Scientists Develop Transparent Wood to Make Stronger, Better Insulating Windows

Scientists have created transparent wood that can be used for making stronger and better insulating windows. This wood…
Scientists

Scientists have created transparent wood that can be used for making stronger and better insulating windows. This wood is almost as clear as glass. About 3.5% of the energy utilized in the United States goes through the window and becomes wasted due to inefficient glass panes in winter and summer.

Junyong Zhu, a researcher at the USDA Forest Products Laboratory partnered with some colleagues from the University of Colorado and the University of Maryland to make a transparent wood material that looks exactly like glass.

Scientists have looked for a way to make things better by providing a way to use sustainable tree products as a replacement for glass. They have proved to us that transparent wood can outperform glass windows in almost every way, which makes it one of the most promising materials of the future.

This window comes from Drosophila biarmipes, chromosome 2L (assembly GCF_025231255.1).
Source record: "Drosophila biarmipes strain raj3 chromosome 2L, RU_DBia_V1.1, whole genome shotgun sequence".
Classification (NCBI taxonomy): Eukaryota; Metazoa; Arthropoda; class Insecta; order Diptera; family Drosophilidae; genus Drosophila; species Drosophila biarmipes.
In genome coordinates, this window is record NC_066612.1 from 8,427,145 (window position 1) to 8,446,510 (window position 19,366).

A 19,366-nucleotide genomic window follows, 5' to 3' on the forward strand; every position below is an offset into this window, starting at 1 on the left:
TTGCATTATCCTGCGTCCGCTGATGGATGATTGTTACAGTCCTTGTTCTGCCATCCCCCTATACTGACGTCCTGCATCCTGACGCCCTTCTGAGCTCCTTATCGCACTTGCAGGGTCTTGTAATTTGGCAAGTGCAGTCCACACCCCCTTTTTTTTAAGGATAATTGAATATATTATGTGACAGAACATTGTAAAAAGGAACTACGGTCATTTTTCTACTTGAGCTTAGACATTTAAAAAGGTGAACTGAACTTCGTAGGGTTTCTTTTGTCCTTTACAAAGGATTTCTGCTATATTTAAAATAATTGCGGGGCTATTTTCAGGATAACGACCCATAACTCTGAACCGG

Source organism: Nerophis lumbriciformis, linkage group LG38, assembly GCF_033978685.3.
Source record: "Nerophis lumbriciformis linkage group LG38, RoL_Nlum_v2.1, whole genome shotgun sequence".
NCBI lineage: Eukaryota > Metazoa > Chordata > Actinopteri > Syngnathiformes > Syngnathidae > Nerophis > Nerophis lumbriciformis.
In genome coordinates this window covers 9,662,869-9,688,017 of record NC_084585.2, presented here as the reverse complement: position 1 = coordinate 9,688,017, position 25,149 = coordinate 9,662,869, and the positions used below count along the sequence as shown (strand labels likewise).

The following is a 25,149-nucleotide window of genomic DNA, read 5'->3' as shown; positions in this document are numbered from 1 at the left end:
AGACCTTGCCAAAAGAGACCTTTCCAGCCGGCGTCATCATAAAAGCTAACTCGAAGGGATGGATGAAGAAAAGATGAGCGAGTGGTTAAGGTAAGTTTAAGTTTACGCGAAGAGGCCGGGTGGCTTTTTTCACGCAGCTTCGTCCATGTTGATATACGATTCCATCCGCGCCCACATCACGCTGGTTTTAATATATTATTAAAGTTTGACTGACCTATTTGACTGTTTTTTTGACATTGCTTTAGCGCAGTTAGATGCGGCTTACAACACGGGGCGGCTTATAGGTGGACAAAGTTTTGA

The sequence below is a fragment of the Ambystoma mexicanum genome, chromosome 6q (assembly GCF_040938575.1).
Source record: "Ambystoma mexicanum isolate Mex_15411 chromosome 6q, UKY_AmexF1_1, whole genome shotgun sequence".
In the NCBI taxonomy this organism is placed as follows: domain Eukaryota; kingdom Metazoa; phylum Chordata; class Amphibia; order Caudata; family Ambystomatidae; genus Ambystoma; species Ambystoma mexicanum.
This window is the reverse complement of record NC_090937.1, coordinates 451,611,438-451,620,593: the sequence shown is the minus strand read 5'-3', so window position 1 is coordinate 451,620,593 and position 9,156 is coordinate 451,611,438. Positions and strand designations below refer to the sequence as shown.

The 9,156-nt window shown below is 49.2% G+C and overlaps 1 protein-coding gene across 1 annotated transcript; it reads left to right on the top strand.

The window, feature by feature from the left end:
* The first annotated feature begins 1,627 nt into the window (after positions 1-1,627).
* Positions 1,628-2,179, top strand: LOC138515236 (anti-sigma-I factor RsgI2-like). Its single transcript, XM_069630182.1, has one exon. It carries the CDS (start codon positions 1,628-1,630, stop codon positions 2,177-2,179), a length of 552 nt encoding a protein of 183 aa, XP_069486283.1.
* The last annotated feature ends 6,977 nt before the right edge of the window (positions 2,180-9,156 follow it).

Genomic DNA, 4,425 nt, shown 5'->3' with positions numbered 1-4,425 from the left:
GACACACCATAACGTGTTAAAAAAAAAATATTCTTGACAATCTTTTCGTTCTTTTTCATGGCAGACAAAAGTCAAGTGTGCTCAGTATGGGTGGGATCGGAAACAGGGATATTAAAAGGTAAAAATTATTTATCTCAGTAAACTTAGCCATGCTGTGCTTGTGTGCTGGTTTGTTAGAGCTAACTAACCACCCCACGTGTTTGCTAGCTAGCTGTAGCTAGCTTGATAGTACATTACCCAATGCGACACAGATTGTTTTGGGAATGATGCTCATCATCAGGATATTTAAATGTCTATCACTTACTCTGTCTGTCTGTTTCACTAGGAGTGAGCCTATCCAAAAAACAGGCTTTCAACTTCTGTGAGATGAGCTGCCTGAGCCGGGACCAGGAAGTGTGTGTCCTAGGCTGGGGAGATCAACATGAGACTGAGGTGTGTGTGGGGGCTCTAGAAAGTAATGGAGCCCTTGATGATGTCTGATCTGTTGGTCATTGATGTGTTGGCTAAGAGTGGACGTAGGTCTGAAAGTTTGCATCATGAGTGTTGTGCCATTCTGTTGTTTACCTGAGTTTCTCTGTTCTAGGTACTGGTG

You can also read: America’s Largest Solar-Panel Producer Leads the World in Solar Panel Recycling

Glass has been the most common material used in the construction of windows, but this material is costly. More so, it isn’t environmental-friendly as the heat comes through it easily, especially single pane, which results in higher energy bills when it escapes during cold weather and pours in when it’s warm.

Transparent wood is more thermally efficient than glass, reducing energy costs. More so, when the glass is used for construction, it comes with a heavy carbon footprint. Production emissions are about 25,000 metric yearly.

The scientists made use of wood from the low-density balsa tree. It is exposed to room temperature and an oxidizing bath that removes almost all its visibility. After this, the scientists used a synthetic polymer called polyvinyl alcohol (PVA) to penetrate the wood, thereby creating a product that is almost transparent. The scientist’s findings have been published in the Journal of Advanced Functional Material.

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